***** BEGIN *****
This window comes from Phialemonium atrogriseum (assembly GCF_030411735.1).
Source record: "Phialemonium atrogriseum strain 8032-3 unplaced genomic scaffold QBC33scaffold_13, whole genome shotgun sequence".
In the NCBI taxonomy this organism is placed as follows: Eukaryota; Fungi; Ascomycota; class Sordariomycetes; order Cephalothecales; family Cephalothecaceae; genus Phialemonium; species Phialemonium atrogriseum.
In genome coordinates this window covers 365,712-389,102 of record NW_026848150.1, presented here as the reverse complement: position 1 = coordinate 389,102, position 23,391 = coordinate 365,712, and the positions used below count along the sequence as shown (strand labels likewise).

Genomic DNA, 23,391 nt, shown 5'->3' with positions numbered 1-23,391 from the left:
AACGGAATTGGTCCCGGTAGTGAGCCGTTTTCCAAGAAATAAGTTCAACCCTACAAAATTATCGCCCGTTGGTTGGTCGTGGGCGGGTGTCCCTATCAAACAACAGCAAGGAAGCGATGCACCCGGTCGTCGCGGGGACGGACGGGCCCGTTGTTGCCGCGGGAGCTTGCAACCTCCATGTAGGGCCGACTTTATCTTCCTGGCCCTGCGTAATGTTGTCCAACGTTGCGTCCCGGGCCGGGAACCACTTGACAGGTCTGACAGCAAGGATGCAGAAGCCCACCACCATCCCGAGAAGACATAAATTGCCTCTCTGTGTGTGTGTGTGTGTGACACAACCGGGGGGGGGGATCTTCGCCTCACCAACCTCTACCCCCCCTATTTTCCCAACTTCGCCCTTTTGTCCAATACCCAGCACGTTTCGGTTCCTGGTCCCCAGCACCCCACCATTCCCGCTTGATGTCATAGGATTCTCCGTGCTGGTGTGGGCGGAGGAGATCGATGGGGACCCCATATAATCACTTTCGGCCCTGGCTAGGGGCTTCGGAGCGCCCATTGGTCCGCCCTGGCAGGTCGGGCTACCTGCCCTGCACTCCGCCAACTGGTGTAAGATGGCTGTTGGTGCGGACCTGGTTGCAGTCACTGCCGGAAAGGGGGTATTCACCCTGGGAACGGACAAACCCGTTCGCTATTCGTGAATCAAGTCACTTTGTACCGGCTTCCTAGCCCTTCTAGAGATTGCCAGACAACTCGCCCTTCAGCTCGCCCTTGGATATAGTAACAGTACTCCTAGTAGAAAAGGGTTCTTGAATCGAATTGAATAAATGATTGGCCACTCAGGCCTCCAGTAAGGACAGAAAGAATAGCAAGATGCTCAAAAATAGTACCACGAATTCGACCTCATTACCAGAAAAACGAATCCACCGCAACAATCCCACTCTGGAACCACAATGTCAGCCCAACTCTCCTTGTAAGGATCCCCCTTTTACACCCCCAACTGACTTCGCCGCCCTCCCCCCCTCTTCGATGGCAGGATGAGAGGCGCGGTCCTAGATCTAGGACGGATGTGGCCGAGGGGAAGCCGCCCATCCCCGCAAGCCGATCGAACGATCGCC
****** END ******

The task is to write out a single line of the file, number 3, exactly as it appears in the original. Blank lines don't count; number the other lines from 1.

In the NCBI taxonomy this organism is placed as follows: Eukaryota; Fungi; Ascomycota; class Sordariomycetes; order Cephalothecales; family Cephalothecaceae; genus Phialemonium; species Phialemonium atrogriseum.